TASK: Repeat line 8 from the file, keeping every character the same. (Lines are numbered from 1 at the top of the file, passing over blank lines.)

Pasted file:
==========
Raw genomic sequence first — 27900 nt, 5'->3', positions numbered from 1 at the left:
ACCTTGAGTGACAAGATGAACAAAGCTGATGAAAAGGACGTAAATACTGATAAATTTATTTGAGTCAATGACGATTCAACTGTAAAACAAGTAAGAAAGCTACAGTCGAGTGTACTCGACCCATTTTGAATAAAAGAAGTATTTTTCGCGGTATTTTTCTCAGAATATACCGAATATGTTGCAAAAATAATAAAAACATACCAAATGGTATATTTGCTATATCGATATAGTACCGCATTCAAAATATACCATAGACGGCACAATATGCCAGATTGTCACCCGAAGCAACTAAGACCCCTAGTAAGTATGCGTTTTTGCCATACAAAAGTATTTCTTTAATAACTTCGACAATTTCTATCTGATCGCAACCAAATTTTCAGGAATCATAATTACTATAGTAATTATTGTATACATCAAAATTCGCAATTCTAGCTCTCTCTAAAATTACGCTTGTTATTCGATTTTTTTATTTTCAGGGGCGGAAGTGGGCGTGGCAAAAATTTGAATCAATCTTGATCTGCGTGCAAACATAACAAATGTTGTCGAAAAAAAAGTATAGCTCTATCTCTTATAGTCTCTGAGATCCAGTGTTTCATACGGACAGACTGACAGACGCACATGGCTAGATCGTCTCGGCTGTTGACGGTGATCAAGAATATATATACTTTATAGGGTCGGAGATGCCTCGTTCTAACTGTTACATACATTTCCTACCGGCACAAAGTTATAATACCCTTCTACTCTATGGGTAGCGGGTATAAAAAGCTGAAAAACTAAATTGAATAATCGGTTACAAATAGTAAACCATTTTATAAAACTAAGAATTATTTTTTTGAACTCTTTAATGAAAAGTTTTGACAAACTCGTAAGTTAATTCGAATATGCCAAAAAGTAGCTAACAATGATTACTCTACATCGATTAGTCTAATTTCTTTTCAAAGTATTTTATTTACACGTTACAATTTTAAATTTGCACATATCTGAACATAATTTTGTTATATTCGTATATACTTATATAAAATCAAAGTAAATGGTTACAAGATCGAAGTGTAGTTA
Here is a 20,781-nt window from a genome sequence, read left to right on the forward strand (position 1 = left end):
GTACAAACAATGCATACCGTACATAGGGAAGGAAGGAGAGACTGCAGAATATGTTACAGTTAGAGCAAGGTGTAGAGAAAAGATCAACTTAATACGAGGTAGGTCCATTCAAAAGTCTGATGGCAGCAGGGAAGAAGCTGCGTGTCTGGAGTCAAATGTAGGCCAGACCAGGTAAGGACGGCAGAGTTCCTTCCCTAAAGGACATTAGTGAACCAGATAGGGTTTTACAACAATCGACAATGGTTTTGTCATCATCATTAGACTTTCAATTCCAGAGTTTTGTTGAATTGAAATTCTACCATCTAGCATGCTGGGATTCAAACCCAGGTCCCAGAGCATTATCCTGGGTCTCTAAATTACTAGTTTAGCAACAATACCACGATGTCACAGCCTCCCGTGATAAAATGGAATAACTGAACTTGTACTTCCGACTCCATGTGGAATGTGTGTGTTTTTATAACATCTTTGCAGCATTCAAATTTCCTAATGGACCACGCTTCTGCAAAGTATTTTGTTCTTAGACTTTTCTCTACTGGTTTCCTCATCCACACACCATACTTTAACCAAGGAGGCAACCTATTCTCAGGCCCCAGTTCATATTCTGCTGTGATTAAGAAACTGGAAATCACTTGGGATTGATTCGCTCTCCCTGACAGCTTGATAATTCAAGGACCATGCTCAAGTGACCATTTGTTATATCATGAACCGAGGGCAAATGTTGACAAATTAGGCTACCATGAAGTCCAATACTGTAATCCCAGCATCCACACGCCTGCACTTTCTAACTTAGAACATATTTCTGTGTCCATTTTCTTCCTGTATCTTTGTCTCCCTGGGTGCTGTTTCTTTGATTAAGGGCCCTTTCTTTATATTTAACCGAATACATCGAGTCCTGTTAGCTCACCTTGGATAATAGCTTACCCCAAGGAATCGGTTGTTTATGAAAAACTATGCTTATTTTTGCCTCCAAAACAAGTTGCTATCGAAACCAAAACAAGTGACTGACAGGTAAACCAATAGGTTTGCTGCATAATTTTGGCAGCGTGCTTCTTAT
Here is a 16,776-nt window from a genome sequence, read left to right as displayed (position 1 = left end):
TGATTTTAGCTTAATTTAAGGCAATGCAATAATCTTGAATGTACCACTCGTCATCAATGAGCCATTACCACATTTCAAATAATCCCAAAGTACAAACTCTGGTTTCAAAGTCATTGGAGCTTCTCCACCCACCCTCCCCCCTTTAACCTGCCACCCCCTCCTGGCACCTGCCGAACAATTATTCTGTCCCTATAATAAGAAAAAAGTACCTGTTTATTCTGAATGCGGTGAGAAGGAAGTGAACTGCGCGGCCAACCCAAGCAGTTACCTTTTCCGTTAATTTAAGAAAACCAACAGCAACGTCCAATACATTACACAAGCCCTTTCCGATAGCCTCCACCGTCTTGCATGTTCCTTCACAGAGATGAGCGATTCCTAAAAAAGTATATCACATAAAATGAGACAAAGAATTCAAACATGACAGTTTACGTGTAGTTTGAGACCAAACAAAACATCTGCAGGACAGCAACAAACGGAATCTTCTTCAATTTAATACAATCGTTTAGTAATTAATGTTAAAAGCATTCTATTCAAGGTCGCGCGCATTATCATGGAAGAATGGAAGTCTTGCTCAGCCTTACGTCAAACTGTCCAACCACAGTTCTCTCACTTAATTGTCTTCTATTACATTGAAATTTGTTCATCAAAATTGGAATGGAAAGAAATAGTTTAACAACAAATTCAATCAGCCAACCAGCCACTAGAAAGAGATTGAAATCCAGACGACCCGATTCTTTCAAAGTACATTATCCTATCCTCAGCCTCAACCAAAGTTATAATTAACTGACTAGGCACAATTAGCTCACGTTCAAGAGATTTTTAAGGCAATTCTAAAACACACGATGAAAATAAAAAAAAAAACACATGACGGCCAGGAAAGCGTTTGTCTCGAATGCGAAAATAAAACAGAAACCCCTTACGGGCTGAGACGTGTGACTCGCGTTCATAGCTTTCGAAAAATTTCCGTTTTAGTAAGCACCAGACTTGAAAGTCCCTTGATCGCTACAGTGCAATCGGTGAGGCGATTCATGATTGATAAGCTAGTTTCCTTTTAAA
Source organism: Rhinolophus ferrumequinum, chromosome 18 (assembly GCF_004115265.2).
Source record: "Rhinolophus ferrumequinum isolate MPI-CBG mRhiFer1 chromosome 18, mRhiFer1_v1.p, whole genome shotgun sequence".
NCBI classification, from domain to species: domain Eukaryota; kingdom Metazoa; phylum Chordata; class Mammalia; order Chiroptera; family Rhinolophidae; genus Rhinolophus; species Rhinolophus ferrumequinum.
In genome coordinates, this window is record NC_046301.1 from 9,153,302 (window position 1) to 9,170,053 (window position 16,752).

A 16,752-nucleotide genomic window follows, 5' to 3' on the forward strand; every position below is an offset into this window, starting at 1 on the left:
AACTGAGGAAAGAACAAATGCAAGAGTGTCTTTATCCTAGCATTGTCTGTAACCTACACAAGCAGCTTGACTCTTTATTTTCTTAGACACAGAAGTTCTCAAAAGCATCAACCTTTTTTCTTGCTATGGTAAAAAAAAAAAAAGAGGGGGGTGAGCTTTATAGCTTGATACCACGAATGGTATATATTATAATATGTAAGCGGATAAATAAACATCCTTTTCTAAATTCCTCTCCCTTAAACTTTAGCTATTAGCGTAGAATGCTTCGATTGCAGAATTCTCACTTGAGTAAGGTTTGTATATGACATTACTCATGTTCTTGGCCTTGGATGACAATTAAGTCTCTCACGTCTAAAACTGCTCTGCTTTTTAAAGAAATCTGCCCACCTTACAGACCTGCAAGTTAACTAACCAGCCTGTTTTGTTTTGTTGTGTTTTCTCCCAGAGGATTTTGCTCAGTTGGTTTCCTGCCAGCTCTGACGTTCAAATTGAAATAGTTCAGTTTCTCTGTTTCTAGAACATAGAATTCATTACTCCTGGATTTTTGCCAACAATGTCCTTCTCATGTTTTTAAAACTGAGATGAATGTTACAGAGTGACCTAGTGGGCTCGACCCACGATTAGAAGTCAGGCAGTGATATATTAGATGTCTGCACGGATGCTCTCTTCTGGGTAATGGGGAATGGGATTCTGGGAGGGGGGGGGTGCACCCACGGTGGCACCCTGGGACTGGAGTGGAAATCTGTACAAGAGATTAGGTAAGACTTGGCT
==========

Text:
Source record: "Rhinolophus ferrumequinum isolate MPI-CBG mRhiFer1 chromosome 18, mRhiFer1_v1.p, whole genome shotgun sequence".